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October 14, 2004

Contact: Peter Boger
(609) 984-1795


Will Prohibit Planting of Non-native Species on State Lands

(04/120) TRENTON -- New Jersey Department of Environmental Protection (DEP) Commissioner Bradley M. Campbell today announced a new policy directive prohibiting the planting of non-native species on state lands. The initiative will help to reduce the spread of invasive species that choke out New Jersey's natural flora and threaten wetlands and waterways.

"State agencies need to lead by example and stop planting invasive species on lands that we manage," said Commissioner Campbell. "This is a small, but important step in our long-term struggle to address this significant threat to New Jersey's rich natural heritage."

Under the policy directive, Commissioner Campbell is ordering DEP employees and DEP consultants and contractors not to use invasive, nonindigenous plant species in planning and implementing plantings, landscaping and land management activities such as habitat restoration and reforestation on state lands and waters.

Included in the policy directive is an advisory list that will be periodically updated, which enumerates invasive plant species that have already been identified by the DEP as unsuitable for planting. The list to date includes 20 tree species, 40 shrub species, 15 vine species, 66 herb species, and 16 grass and sedge species.

The McGreevey Administration has been aware of and confronting the problem of invasive species for some time. In July 2003, the Final Report of the New Jersey Comparative Risk Project identified invasive species, including plants, insects and other organisms, as one of the top four environmental problems facing New Jersey. In 2004, Governor James E. McGreevey signed an executive order forming an Invasive Species Council charged with submitting an Invasive Species Management Plan for the state next year.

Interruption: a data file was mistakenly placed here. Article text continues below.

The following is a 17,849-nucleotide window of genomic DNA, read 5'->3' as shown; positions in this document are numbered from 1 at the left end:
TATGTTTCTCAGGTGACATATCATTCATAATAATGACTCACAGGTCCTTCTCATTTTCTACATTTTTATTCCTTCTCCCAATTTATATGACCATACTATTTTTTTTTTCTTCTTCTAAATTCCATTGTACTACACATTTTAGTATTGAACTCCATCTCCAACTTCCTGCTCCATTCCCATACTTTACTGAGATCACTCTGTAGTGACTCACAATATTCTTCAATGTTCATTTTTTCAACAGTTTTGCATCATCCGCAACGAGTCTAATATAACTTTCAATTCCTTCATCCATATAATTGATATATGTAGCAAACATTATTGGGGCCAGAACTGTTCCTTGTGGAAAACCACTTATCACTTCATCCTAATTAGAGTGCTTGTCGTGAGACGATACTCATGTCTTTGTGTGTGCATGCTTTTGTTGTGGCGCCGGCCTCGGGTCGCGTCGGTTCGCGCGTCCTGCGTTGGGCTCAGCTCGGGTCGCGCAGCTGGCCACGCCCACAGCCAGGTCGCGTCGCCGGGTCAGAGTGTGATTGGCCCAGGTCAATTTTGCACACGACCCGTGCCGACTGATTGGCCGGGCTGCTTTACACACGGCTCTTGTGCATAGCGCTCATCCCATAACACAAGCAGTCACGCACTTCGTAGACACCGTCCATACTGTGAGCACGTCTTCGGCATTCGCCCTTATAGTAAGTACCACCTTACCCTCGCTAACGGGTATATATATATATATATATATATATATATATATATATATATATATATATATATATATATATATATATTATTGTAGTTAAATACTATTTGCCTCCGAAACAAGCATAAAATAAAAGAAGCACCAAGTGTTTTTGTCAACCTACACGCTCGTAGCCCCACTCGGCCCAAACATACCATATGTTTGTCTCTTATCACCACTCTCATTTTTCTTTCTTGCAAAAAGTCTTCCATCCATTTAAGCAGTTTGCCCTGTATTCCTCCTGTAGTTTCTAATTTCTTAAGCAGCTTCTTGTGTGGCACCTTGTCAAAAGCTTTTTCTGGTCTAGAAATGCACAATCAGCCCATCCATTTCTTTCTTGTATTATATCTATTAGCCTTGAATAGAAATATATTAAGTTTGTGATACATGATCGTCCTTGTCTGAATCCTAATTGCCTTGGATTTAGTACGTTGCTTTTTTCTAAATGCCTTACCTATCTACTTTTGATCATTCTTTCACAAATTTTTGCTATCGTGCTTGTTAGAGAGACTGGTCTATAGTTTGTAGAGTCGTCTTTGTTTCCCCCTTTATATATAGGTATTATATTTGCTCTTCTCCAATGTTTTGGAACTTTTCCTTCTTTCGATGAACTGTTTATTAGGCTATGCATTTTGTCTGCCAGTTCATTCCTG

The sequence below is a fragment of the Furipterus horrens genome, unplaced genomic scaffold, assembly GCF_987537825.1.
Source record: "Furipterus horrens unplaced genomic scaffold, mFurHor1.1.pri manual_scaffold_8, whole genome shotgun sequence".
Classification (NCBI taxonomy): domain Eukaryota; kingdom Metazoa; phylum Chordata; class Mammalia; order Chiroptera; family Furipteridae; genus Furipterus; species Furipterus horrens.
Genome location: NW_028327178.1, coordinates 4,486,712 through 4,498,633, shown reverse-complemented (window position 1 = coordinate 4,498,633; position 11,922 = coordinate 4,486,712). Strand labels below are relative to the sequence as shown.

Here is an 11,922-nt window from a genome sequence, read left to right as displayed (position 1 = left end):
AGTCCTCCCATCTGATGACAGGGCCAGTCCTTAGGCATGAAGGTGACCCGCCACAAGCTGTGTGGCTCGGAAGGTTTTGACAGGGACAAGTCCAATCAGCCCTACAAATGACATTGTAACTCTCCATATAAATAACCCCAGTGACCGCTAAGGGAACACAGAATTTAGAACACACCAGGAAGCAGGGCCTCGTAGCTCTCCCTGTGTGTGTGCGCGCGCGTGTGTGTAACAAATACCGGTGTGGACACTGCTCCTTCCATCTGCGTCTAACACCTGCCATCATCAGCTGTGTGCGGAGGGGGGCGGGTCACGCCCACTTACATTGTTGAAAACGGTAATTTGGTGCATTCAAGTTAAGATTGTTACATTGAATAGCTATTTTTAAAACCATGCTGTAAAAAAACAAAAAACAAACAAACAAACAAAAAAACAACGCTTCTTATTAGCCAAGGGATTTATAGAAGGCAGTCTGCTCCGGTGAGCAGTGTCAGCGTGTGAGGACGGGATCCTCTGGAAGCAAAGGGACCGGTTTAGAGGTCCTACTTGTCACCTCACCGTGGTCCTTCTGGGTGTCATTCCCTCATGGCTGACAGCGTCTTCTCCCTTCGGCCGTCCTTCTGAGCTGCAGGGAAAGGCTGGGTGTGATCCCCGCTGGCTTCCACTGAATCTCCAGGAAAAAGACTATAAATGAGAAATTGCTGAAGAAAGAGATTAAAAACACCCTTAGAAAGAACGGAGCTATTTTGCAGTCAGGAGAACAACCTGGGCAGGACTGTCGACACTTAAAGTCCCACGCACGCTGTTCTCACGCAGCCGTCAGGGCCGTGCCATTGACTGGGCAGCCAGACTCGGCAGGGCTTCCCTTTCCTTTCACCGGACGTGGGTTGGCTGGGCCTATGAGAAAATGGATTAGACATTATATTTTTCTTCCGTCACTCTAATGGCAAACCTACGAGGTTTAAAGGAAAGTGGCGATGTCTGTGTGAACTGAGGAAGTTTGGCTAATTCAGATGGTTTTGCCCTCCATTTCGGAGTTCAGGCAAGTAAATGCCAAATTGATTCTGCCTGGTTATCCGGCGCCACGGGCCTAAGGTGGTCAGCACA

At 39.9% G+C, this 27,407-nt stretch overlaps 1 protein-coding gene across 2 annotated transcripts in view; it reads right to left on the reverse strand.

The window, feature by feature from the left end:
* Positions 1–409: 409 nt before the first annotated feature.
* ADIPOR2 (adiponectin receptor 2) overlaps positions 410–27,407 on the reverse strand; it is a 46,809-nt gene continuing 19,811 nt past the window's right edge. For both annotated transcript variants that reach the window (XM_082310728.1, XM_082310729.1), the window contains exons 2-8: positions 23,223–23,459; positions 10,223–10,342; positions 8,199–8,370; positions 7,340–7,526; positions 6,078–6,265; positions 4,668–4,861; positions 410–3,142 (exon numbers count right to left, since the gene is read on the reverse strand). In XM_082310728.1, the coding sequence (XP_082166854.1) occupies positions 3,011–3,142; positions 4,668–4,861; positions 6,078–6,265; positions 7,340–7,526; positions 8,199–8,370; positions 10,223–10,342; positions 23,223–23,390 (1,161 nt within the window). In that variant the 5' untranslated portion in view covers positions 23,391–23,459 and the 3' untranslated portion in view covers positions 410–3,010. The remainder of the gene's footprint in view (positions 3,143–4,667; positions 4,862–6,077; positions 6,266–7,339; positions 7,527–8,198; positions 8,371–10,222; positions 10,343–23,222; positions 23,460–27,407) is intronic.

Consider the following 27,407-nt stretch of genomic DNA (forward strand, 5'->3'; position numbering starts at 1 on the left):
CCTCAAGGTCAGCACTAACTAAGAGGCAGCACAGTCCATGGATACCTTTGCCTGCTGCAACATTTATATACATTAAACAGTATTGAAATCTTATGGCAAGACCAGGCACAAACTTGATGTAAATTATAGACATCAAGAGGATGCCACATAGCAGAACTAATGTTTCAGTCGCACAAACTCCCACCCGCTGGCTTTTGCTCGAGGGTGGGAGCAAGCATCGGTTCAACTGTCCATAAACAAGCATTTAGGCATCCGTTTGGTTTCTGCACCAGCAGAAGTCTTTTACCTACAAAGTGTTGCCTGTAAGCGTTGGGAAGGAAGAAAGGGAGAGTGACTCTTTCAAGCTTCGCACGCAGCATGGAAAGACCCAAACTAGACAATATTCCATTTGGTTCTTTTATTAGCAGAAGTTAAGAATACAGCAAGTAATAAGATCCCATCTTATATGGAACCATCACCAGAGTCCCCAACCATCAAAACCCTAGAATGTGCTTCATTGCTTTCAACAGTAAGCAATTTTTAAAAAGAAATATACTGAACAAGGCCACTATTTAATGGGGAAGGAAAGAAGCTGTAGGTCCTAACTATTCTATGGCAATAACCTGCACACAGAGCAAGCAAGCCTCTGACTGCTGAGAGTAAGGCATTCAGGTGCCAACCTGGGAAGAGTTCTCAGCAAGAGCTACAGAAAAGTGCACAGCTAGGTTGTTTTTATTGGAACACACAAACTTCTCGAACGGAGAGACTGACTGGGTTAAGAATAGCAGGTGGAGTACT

There are more than 1,200 nonindigenous plants in New Jersey that have been introduced accidentally or intentionally mostly from Europe and Asia. Because these tend to have few if any natural predators or parasites on this continent, they are aggressive competitors for space and nutrients in New Jersey's natural areas. Invasive species also threaten New Jersey's agricultural resources through lost production and marketability for agricultural products. Nationally, damage from invasive species costs is estimated at $123 billion annually.

Invasive species often form dense stands or thickets that crowd out native vegetation. Harmful invasive species not only threaten plant biodiversity but also affect wildlife that depend on the displaced native species for food. Invasive species alter and potentially harm the structure, composition and function of natural ecosystems.

A report entitled An Overview of Nonindigenous Plant Species in New Jersey is available on the DEP's Web site at

A copy of the Commissioner's policy directive is available at



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